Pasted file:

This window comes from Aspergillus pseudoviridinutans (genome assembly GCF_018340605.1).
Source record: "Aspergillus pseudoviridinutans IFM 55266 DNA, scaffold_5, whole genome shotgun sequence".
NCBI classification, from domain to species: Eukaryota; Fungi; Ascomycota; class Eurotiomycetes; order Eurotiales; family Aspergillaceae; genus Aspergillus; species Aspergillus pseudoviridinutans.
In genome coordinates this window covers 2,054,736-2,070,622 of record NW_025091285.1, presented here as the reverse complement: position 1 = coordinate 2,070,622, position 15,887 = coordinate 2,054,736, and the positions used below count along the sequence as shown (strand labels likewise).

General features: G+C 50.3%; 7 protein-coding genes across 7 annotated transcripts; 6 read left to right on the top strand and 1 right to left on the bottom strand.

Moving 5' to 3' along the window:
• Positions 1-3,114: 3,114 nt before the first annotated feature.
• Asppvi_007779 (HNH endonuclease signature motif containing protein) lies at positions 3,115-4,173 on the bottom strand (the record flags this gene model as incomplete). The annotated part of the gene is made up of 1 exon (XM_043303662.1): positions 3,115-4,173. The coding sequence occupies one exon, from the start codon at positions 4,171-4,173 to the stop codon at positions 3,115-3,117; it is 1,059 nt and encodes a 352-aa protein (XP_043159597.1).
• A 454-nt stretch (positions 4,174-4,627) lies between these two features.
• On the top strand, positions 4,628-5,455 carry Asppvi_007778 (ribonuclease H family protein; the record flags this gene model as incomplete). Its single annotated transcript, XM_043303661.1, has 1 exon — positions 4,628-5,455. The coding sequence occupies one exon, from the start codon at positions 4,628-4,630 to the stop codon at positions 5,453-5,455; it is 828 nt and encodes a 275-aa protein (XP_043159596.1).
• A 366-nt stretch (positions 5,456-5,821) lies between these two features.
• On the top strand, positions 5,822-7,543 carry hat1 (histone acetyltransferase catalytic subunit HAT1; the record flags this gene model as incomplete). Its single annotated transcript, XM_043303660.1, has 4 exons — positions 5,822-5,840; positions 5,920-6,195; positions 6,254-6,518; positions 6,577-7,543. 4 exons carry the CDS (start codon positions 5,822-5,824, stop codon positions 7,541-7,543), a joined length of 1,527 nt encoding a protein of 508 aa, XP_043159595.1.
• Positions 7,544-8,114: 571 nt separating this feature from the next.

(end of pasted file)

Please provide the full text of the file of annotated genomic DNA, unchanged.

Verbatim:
This window comes from Aspergillus pseudoviridinutans (genome assembly GCF_018340605.1).
Source record: "Aspergillus pseudoviridinutans IFM 55266 DNA, scaffold_5, whole genome shotgun sequence".
NCBI classification, from domain to species: Eukaryota; Fungi; Ascomycota; class Eurotiomycetes; order Eurotiales; family Aspergillaceae; genus Aspergillus; species Aspergillus pseudoviridinutans.
In genome coordinates this window covers 2,054,736-2,070,622 of record NW_025091285.1, presented here as the reverse complement: position 1 = coordinate 2,070,622, position 15,887 = coordinate 2,054,736, and the positions used below count along the sequence as shown (strand labels likewise).

General features: G+C 50.3%; 7 protein-coding genes across 7 annotated transcripts; 6 read left to right on the top strand and 1 right to left on the bottom strand.

Moving 5' to 3' along the window:
• Positions 1-3,114: 3,114 nt before the first annotated feature.
• Asppvi_007779 (HNH endonuclease signature motif containing protein) lies at positions 3,115-4,173 on the bottom strand (the record flags this gene model as incomplete). The annotated part of the gene is made up of 1 exon (XM_043303662.1): positions 3,115-4,173. The coding sequence occupies one exon, from the start codon at positions 4,171-4,173 to the stop codon at positions 3,115-3,117; it is 1,059 nt and encodes a 352-aa protein (XP_043159597.1).
• A 454-nt stretch (positions 4,174-4,627) lies between these two features.
• On the top strand, positions 4,628-5,455 carry Asppvi_007778 (ribonuclease H family protein; the record flags this gene model as incomplete). Its single annotated transcript, XM_043303661.1, has 1 exon — positions 4,628-5,455. The coding sequence occupies one exon, from the start codon at positions 4,628-4,630 to the stop codon at positions 5,453-5,455; it is 828 nt and encodes a 275-aa protein (XP_043159596.1).
• A 366-nt stretch (positions 5,456-5,821) lies between these two features.
• On the top strand, positions 5,822-7,543 carry hat1 (histone acetyltransferase catalytic subunit HAT1; the record flags this gene model as incomplete). Its single annotated transcript, XM_043303660.1, has 4 exons — positions 5,822-5,840; positions 5,920-6,195; positions 6,254-6,518; positions 6,577-7,543. 4 exons carry the CDS (start codon positions 5,822-5,824, stop codon positions 7,541-7,543), a joined length of 1,527 nt encoding a protein of 508 aa, XP_043159595.1.
• Positions 7,544-8,114: 571 nt separating this feature from the next.